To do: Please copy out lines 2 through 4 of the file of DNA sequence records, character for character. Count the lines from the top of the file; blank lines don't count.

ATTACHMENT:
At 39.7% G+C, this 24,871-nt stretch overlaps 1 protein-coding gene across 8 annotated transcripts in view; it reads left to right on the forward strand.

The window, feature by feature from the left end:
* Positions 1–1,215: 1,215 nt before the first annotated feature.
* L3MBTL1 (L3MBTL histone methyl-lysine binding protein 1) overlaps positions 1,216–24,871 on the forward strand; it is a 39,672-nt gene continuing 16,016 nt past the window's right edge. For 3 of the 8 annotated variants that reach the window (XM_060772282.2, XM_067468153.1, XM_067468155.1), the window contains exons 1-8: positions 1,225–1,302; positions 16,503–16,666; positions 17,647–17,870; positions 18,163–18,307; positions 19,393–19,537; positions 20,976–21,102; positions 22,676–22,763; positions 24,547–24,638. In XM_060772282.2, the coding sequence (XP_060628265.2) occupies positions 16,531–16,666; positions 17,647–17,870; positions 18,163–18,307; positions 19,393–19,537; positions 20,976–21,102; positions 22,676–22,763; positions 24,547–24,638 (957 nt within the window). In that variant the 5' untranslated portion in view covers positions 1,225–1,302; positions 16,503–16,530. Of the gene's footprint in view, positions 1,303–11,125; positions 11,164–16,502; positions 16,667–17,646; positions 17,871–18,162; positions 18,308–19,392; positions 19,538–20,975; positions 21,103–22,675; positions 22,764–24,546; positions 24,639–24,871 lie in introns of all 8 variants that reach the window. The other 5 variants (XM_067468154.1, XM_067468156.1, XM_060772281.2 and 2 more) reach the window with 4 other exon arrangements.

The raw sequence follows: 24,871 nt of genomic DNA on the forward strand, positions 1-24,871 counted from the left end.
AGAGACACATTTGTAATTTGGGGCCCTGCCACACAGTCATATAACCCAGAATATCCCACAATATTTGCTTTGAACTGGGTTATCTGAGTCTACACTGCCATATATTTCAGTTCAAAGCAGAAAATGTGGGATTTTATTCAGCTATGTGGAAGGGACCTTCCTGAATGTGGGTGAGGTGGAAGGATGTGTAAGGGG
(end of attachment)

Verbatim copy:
The window, feature by feature from the left end:
* Positions 1–1,215: 1,215 nt before the first annotated feature.
* L3MBTL1 (L3MBTL histone methyl-lysine binding protein 1) overlaps positions 1,216–24,871 on the forward strand; it is a 39,672-nt gene continuing 16,016 nt past the window's right edge. For 3 of the 8 annotated variants that reach the window (XM_060772282.2, XM_067468153.1, XM_067468155.1), the window contains exons 1-8: positions 1,225–1,302; positions 16,503–16,666; positions 17,647–17,870; positions 18,163–18,307; positions 19,393–19,537; positions 20,976–21,102; positions 22,676–22,763; positions 24,547–24,638. In XM_060772282.2, the coding sequence (XP_060628265.2) occupies positions 16,531–16,666; positions 17,647–17,870; positions 18,163–18,307; positions 19,393–19,537; positions 20,976–21,102; positions 22,676–22,763; positions 24,547–24,638 (957 nt within the window). In that variant the 5' untranslated portion in view covers positions 1,225–1,302; positions 16,503–16,530. Of the gene's footprint in view, positions 1,303–11,125; positions 11,164–16,502; positions 16,667–17,646; positions 17,871–18,162; positions 18,308–19,392; positions 19,538–20,975; positions 21,103–22,675; positions 22,764–24,546; positions 24,639–24,871 lie in introns of all 8 variants that reach the window. The other 5 variants (XM_067468154.1, XM_067468156.1, XM_060772281.2 and 2 more) reach the window with 4 other exon arrangements.